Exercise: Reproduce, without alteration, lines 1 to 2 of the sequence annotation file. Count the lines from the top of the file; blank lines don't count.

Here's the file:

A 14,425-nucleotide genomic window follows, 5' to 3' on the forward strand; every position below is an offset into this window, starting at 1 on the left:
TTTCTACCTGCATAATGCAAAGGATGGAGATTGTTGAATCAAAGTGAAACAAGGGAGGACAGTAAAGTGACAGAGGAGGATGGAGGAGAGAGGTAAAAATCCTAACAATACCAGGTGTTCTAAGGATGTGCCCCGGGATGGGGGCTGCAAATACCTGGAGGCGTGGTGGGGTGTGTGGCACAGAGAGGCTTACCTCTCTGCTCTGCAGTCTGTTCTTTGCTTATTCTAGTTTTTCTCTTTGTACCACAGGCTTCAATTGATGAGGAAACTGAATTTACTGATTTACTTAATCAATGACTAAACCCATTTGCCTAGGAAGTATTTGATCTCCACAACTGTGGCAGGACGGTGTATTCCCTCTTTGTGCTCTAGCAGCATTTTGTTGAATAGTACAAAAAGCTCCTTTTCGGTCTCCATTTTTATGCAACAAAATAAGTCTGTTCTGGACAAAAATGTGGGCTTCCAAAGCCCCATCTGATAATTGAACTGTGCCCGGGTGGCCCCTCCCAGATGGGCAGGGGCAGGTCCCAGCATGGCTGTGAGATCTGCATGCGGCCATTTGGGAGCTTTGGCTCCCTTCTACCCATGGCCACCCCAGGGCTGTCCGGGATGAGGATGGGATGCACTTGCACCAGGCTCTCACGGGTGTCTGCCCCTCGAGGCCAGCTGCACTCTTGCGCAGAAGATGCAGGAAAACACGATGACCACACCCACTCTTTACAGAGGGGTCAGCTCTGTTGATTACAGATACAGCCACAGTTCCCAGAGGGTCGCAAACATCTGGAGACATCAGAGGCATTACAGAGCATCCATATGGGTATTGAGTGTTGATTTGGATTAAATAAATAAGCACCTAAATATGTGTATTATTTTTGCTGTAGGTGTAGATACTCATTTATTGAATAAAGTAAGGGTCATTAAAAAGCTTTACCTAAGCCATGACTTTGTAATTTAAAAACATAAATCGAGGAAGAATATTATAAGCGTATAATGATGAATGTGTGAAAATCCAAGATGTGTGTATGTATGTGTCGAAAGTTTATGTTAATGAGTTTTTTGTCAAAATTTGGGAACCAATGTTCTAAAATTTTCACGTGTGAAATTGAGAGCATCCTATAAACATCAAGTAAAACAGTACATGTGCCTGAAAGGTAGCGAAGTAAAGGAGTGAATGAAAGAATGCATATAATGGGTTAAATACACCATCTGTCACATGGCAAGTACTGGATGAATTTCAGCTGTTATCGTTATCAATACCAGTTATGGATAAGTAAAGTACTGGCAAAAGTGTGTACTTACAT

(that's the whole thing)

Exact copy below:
A 14,425-nucleotide genomic window follows, 5' to 3' on the forward strand; every position below is an offset into this window, starting at 1 on the left:
TTTCTACCTGCATAATGCAAAGGATGGAGATTGTTGAATCAAAGTGAAACAAGGGAGGACAGTAAAGTGACAGAGGAGGATGGAGGAGAGAGGTAAAAATCCTAACAATACCAGGTGTTCTAAGGATGTGCCCCGGGATGGGGGCTGCAAATACCTGGAGGCGTGGTGGGGTGTGTGGCACAGAGAGGCTTACCTCTCTGCTCTGCAGTCTGTTCTTTGCTTATTCTAGTTTTTCTCTTTGTACCACAGGCTTCAATTGATGAGGAAACTGAATTTACTGATTTACTTAATCAATGACTAAACCCATTTGCCTAGGAAGTATTTGATCTCCACAACTGTGGCAGGACGGTGTATTCCCTCTTTGTGCTCTAGCAGCATTTTGTTGAATAGTACAAAAAGCTCCTTTTCGGTCTCCATTTTTATGCAACAAAATAAGTCTGTTCTGGACAAAAATGTGGGCTTCCAAAGCCCCATCTGATAATTGAACTGTGCCCGGGTGGCCCCTCCCAGATGGGCAGGGGCAGGTCCCAGCATGGCTGTGAGATCTGCATGCGGCCATTTGGGAGCTTTGGCTCCCTTCTACCCATGGCCACCCCAGGGCTGTCCGGGATGAGGATGGGATGCACTTGCACCAGGCTCTCACGGGTGTCTGCCCCTCGAGGCCAGCTGCACTCTTGCGCAGAAGATGCAGGAAAACACGATGACCACACCCACTCTTTACAGAGGGGTCAGCTCTGTTGATTACAGATACAGCCACAGTTCCCAGAGGGTCGCAAACATCTGGAGACATCAGAGGCATTACAGAGCATCCATATGGGTATTGAGTGTTGATTTGGATTAAATAAATAAGCACCTAAATATGTGTATTATTTTTGCTGTAGGTGTAGATACTCATTTATTGAATAAAGTAAGGGTCATTAAAAAGCTTTACCTAAGCCATGACTTTGTAATTTAAAAACATAAATCGAGGAAGAATATTATAAGCGTATAATGATGAATGTGTGAAAATCCAAGATGTGTGTATGTATGTGTCGAAAGTTTATGTTAATGAGTTTTTTGTCAAAATTTGGGAACCAATGTTCTAAAATTTTCACGTGTGAAATTGAGAGCATCCTATAAACATCAAGTAAAACAGTACATGTGCCTGAAAGGTAGCGAAGTAAAGGAGTGAATGAAAGAATGCATATAATGGGTTAAATACACCATCTGTCACATGGCAAGTACTGGATGAATTTCAGCTGTTATCGTTATCAATACCAGTTATGGATAAGTAAAGTACTGGCAAAAGTGTGTACTTACAT